The module and the wristband also give the commander insights into the toxicity of the fire, a firefighter’s movements, heart rate, and other data points that lets them know if individuals are succumbing to heat or smoke inhalation. Firefighters continue to wear the wrist band health monitor post fire to make sure heart rates are returning to normal as heart attacks are the number one cause of firefighting-related deaths. Here’s a video with more detail.
BP: Explain your two customer categories and why each is important.
PC: We have two customer categories, civilian and military markets, each with an incredible need for our technology. Civilian firefighters are the municipal services we see in communities across America. The U.S. Department of Defense (DoD), and specifically AFWERX, a program of the U.S. Air Force that fosters innovation, has a lot of funding available to improve firefighting technology. The DoD funds these projects because of the dual use by the military and civilians. The advantage of DoD contracts is the funding is non dilutive plus what we learn and develop is applicable to both markets.
We just got some big news from AFWERX that we have been awarded $2.5 million from U.S. Air Force fire response and are now pursuing a dollar-to-dollar match up to 15 million. We’ve been working on this for 18 months and just got confirmation!
BP: That is great news! Congratulations.
PC: Pretty happy about it.
BP: Do you have any competitors?
PC: There are definitely others doing software for firefighters, including major manufacturers like Motorola and Scott. Given we’re all trying to replace technology developed during the Vietnam War, there is a lot of room for improvement. At this point, the space if very fragmented and companies are addressing niches within firefighting. Our objective is to be the Google of the firefighting industry with the central operating system for firefighters. With this in mind, the best path forward may include licensing to other companies or partnering with manufacturers on a universal platform.
BP: What is your total addressable market?
PC: Being early stage, we are initially focused on U.S. civilian firefighting departments and Air Force firefighters as our beachhead. This on its own is a $557 million market. When fully deployed globally, we’re looking at a $50 billion market. This includes expanding those using our solution beyond firefighters to SWAT teams, special forces, HAZMAT operators, and professions working in confined spaces.
BP: What’s your revenue model?
PC: It’s a recurring revenue model with pricing based on a per firefighter basis of $1,000 per year. We are looking at an average contract length of 10 years. So a 50-person department would generate $500,000 in gross revenue over 10 years. The equipment cost is included in year one.
BP: Where are you in terms of commercialization?
PC: Last year was focused entirely on customer discovery and product development. We also closed a $1.6 million Pre-Seed Round and secured $700,000 in U.S. Department of Defense contracts. In 2023, our priorities are on piloting the product, continuing to build upon our defense contracts and securing pre-orders among fire departments. So far this year, we’ve booked $2.8 million in defense contracts and have $2.7 million in pre-orders from 24 fire departments in five states.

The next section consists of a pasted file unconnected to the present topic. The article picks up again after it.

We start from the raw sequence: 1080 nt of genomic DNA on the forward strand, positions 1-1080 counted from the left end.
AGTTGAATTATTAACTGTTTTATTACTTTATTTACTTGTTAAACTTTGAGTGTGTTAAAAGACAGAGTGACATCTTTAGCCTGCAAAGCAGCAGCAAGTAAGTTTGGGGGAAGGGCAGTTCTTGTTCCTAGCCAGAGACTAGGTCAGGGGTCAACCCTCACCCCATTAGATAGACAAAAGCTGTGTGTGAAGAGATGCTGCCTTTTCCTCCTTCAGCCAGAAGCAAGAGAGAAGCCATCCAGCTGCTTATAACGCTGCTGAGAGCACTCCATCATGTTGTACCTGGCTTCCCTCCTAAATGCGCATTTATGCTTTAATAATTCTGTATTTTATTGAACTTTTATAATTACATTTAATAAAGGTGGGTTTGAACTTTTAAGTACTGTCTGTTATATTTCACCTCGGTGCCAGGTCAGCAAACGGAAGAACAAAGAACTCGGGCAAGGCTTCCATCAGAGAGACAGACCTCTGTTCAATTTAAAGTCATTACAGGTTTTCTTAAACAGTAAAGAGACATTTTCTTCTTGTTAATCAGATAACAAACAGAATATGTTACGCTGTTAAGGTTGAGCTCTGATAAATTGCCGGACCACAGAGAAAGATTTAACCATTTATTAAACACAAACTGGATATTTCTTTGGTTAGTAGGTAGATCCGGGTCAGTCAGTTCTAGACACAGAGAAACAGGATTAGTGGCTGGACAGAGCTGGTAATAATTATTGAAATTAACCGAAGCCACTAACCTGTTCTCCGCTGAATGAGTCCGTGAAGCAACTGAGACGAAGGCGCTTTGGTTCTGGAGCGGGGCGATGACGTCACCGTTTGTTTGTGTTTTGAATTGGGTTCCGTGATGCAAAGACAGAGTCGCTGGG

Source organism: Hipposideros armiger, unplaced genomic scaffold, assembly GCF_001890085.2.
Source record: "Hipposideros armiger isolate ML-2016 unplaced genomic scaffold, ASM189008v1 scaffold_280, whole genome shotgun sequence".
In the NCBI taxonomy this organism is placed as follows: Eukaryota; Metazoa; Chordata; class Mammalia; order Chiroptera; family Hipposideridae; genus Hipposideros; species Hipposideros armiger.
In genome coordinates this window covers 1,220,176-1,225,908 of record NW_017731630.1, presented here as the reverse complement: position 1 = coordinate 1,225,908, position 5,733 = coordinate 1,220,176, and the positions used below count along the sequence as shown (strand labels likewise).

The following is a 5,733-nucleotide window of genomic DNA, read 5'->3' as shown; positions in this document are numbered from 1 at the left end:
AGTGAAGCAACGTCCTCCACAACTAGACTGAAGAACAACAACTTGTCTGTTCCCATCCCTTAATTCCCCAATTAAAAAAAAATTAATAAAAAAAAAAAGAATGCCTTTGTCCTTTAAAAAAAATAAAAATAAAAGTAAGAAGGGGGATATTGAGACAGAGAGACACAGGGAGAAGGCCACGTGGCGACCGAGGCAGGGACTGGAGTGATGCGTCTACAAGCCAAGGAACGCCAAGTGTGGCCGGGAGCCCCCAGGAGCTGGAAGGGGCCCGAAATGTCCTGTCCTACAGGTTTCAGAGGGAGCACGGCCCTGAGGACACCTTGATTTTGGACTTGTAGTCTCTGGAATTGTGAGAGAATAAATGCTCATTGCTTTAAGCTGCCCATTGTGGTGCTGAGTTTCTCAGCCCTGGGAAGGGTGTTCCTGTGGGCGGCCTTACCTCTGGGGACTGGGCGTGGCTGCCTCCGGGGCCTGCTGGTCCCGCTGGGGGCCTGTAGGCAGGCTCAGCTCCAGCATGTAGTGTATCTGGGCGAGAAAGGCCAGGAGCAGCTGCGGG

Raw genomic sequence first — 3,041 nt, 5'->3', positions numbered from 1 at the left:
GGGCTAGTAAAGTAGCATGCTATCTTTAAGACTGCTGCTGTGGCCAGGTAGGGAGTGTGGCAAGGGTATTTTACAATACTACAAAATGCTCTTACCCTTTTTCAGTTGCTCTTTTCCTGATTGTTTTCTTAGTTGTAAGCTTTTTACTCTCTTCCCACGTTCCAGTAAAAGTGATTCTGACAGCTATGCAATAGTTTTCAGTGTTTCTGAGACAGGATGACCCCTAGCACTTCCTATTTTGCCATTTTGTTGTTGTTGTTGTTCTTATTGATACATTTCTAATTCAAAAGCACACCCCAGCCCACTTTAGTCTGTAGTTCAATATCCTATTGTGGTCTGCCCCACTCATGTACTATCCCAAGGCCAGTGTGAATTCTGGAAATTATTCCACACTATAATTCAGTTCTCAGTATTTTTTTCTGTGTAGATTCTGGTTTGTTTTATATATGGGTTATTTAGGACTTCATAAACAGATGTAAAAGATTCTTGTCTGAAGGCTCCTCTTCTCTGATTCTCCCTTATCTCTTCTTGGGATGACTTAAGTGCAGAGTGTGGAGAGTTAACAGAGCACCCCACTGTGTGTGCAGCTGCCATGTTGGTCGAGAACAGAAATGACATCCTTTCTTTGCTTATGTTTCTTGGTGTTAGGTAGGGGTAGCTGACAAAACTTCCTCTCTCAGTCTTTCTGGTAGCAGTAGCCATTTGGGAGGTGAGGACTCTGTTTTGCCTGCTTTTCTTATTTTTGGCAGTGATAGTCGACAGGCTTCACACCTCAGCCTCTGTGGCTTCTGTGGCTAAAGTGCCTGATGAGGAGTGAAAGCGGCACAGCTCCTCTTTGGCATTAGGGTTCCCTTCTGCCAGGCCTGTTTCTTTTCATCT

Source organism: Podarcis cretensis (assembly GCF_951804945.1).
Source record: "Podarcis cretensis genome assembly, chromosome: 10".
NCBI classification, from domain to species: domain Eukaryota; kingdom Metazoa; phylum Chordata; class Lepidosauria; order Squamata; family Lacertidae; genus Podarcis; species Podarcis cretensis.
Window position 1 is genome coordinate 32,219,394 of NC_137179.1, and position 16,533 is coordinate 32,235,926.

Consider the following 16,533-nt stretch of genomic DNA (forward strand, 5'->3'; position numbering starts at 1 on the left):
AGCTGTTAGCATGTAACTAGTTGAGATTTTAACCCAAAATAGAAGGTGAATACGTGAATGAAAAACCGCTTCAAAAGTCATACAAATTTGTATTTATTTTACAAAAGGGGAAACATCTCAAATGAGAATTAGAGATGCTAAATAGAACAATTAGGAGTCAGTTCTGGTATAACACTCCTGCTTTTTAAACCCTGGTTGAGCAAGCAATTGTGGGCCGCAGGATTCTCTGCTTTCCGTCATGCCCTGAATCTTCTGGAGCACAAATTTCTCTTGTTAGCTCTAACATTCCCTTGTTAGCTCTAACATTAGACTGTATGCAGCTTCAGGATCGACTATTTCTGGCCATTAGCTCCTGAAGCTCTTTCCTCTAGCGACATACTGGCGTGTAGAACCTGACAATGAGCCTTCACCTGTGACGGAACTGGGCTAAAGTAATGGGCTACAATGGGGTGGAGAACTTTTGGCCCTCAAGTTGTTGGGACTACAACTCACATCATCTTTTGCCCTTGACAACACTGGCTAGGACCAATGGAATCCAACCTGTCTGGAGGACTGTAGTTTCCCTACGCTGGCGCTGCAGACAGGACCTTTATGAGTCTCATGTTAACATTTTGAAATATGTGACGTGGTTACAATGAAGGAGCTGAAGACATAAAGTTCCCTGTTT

BP: What kind of intellectual property protection do you have?
PC: We have four global patents pending. It’s not about the helmet or the sensors, but how the system acts as a whole that is patentable.
BP: What round is this?
PC: Some people call this a bridge round, but we’re calling it our priced financing round. The goal is to quickly raise $1 million. We have about $700,000 in commitments, which leaves about $300,000 for VisionTech and the other angel investors who have expressed interest. The round is going to close by May 19, so we’re moving fast and may oversubscribe slightly.
BP: What is your planned use of funds?
PC: Let me tell you what we’re not using these funds for first. We are not using equity dollars to finance the product. Instead, we’re using the funds from this round to hire specific senior level engineers, clean up our cap table, and extend our runway to and prep for our Series A.
BP: Give me three reasons why VisionTech Angels members should invest.
PC: First, this really is about the bigger mission of protecting the health and safety of firefighters and becoming the global platform for firefighting technology. Second, we have an unfair advantage in how to secure non-dilutive funding. I don’t know too many startup founders that have $15 million in non-dilutive funding like we have with the STRATFI funding through AFWERX. This is an incredible war chest for R&D and commercialization. Third, Government contracts have a long sales cycle and are very hard to get, but once you have them, they range from three to ten years and are very sticky. It is not fun, but we know how to get them.
VisionTech Angels’ April Pitch Events will be virtual on Thursday, April 27 at Noon and at 6 p.m. ET. Pitch events are open to our members and accredited investors interested in joining our group. To register, check your email for an invitation, go to our Events page where you’ll find the RSVP links, or email Ben Pidgeon at firstname.lastname@example.org